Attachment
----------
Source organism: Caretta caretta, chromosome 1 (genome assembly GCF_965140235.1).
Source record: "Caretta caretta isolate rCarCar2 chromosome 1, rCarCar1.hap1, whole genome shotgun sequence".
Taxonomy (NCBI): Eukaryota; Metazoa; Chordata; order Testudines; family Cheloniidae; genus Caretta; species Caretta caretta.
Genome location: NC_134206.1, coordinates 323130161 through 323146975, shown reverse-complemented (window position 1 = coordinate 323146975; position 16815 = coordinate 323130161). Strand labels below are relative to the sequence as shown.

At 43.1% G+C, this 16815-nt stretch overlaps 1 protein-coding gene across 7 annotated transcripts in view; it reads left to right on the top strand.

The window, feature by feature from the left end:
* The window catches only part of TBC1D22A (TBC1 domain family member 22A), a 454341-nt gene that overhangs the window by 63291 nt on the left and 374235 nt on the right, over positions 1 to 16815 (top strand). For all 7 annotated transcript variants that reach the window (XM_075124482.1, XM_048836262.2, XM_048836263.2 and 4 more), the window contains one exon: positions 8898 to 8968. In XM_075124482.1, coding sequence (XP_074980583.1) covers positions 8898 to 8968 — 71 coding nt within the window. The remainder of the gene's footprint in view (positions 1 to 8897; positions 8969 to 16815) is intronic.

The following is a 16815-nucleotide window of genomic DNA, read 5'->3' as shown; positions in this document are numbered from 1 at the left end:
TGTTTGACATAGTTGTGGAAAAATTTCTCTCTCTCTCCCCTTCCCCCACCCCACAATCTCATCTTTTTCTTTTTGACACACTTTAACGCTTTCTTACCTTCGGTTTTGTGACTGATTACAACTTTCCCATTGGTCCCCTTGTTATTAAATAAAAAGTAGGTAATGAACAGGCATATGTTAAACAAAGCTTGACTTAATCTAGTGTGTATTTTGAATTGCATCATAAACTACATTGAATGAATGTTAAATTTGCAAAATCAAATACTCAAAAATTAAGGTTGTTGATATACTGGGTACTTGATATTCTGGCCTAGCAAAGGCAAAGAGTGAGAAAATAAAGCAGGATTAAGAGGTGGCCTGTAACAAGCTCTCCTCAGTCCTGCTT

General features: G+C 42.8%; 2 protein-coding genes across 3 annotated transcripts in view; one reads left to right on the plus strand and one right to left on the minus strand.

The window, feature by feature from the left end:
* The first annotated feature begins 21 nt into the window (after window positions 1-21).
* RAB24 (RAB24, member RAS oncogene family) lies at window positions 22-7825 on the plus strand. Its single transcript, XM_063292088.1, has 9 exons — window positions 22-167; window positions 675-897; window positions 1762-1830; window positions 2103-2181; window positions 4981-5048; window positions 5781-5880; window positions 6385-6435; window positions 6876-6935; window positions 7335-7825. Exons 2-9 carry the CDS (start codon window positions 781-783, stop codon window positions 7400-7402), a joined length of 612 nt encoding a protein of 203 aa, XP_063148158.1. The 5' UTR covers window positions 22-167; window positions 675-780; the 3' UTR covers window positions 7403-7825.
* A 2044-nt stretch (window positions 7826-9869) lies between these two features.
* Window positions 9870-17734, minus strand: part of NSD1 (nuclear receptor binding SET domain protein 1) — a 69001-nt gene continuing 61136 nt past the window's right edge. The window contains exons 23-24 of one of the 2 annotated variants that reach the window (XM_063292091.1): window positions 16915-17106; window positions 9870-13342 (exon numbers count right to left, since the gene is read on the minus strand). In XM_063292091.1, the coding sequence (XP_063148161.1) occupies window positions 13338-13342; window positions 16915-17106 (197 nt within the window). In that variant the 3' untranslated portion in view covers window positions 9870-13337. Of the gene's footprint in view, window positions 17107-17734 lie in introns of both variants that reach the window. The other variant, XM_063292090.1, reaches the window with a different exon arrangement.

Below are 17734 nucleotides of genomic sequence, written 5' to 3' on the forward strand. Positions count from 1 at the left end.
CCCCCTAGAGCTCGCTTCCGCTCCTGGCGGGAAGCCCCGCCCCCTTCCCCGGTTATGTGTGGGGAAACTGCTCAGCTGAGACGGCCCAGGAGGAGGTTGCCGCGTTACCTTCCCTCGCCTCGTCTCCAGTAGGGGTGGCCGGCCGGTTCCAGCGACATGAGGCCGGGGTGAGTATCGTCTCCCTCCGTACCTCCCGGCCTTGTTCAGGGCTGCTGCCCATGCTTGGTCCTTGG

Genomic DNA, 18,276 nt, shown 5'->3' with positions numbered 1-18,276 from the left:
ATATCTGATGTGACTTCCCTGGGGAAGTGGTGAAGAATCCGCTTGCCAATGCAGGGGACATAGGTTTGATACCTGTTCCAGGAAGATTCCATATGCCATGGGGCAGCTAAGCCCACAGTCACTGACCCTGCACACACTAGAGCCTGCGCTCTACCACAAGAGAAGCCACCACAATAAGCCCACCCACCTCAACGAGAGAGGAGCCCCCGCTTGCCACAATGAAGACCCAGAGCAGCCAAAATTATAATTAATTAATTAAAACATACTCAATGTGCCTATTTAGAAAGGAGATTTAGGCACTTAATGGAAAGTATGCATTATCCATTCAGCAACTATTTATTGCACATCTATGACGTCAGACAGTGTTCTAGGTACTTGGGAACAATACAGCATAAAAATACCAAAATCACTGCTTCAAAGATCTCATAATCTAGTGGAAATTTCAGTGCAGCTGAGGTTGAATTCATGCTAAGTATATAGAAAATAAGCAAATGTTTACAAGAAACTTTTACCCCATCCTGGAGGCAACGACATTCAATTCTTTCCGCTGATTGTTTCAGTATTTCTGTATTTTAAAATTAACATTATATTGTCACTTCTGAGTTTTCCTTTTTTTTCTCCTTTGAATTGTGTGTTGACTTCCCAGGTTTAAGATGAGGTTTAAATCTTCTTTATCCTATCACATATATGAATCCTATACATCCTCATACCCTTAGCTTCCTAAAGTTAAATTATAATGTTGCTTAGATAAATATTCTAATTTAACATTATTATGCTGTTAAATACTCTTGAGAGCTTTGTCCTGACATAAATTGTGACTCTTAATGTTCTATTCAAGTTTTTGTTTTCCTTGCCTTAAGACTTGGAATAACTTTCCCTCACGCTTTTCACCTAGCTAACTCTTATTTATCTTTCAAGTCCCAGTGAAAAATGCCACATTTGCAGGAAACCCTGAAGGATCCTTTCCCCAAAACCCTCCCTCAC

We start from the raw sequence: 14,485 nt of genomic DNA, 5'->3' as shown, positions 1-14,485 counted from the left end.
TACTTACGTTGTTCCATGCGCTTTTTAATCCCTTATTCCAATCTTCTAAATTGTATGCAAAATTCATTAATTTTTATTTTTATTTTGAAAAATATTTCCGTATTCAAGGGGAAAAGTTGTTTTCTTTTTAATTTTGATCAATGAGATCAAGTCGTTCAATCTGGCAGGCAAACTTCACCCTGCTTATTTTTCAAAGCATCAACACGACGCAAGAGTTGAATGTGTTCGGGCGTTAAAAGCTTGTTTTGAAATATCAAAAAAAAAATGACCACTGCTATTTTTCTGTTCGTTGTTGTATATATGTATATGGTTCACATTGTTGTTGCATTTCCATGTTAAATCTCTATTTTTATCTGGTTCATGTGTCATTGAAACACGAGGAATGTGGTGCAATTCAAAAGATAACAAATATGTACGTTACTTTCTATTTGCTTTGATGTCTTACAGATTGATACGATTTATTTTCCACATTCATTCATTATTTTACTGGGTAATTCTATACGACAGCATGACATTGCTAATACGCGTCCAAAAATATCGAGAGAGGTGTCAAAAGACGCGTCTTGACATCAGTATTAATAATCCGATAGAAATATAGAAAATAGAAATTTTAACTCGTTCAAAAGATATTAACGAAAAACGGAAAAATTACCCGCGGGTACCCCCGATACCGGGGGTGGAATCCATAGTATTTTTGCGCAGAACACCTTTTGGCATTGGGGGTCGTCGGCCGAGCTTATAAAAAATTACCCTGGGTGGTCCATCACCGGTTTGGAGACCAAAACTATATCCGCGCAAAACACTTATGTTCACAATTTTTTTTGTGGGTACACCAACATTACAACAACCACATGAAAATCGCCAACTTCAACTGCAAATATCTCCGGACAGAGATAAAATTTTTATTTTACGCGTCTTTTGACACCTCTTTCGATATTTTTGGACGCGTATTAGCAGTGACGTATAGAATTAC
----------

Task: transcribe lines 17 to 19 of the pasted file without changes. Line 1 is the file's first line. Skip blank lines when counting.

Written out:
CCCCCTAGAGCTCGCTTCCGCTCCTGGCGGGAAGCCCCGCCCCCTTCCCCGGTTATGTGTGGGGAAACTGCTCAGCTGAGACGGCCCAGGAGGAGGTTGCCGCGTTACCTTCCCTCGCCTCGTCTCCAGTAGGGGTGGCCGGCCGGTTCCAGCGACATGAGGCCGGGGTGAGTATCGTCTCCCTCCGTACCTCCCGGCCTTGTTCAGGGCTGCTGCCCATGCTTGGTCCTTGG

Genomic DNA, 18,276 nt, shown 5'->3' with positions numbered 1-18,276 from the left:
ATATCTGATGTGACTTCCCTGGGGAAGTGGTGAAGAATCCGCTTGCCAATGCAGGGGACATAGGTTTGATACCTGTTCCAGGAAGATTCCATATGCCATGGGGCAGCTAAGCCCACAGTCACTGACCCTGCACACACTAGAGCCTGCGCTCTACCACAAGAGAAGCCACCACAATAAGCCCACCCACCTCAACGAGAGAGGAGCCCCCGCTTGCCACAATGAAGACCCAGAGCAGCCAAAATTATAATTAATTAATTAAAACATACTCAATGTGCCTATTTAGAAAGGAGATTTAGGCACTTAATGGAAAGTATGCATTATCCATTCAGCAACTATTTATTGCACATCTATGACGTCAGACAGTGTTCTAGGTACTTGGGAACAATACAGCATAAAAATACCAAAATCACTGCTTCAAAGATCTCATAATCTAGTGGAAATTTCAGTGCAGCTGAGGTTGAATTCATGCTAAGTATATAGAAAATAAGCAAATGTTTACAAGAAACTTTTACCCCATCCTGGAGGCAACGACATTCAATTCTTTCCGCTGATTGTTTCAGTATTTCTGTATTTTAAAATTAACATTATATTGTCACTTCTGAGTTTTCCTTTTTTTTCTCCTTTGAATTGTGTGTTGACTTCCCAGGTTTAAGATGAGGTTTAAATCTTCTTTATCCTATCACATATATGAATCCTATACATCCTCATACCCTTAGCTTCCTAAAGTTAAATTATAATGTTGCTTAGATAAATATTCTAATTTAACATTATTATGCTGTTAAATACTCTTGAGAGCTTTGTCCTGACATAAATTGTGACTCTTAATGTTCTATTCAAGTTTTTGTTTTCCTTGCCTTAAGACTTGGAATAACTTTCCCTCACGCTTTTCACCTAGCTAACTCTTATTTATCTTTCAAGTCCCAGTGAAAAATGCCACATTTGCAGGAAACCCTGAAGGATCCTTTCCCCAAAACCCTCCCTCAC